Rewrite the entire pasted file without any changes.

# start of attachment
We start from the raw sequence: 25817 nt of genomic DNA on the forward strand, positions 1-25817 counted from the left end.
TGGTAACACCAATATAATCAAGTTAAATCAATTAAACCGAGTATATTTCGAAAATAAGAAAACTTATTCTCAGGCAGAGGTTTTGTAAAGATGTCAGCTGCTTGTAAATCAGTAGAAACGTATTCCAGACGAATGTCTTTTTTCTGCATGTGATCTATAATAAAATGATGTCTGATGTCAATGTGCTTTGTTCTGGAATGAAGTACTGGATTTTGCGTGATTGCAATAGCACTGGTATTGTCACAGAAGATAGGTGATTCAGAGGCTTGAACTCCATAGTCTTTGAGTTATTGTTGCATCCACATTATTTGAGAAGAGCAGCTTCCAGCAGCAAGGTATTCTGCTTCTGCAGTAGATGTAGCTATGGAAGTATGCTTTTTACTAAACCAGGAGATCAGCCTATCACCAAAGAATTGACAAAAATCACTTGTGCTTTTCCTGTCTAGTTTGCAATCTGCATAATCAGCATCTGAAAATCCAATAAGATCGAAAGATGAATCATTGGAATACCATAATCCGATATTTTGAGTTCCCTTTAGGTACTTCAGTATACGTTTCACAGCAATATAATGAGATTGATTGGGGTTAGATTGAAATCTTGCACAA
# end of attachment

We start from the raw sequence: 25817 nt of genomic DNA on the forward strand, positions 1-25817 counted from the left end.
TGGTAACACCAATATAATCAAGTTAAATCAATTAAACCGAGTATATTTCGAAAATAAGAAAACTTATTCTCAGGCAGAGGTTTTGTAAAGATGTCAGCTGCTTGTAAATCAGTAGAAACGTATTCCAGACGAATGTCTTTTTTCTGCATGTGATCTATAATAAAATGATGTCTGATGTCAATGTGCTTTGTTCTGGAATGAAGTACTGGATTTTGCGTGATTGCAATAGCACTGGTATTGTCACAGAAGATAGGTGATTCAGAGGCTTGAACTCCATAGTCTTTGAGTTATTGTTGCATCCACATTATTTGAGAAGAGCAGCTTCCAGCAGCAAGGTATTCTGCTTCTGCAGTAGATGTAGCTATGGAAGTATGCTTTTTACTAAACCAGGAGATCAGCCTATCACCAAAGAATTGACAAAAATCACTTGTGCTTTTCCTGTCTAGTTTGCAATCTGCATAATCAGCATCTGAAAATCCAATAAGATCGAAAGATGAATCATTGGAATACCATAATCCGATATTTTGAGTTCCCTTTAGGTACTTCAGTATACGTTTCACAGCAATATAATGAGATTGATTGGGGTTAGATTGAAATCTTGCACAA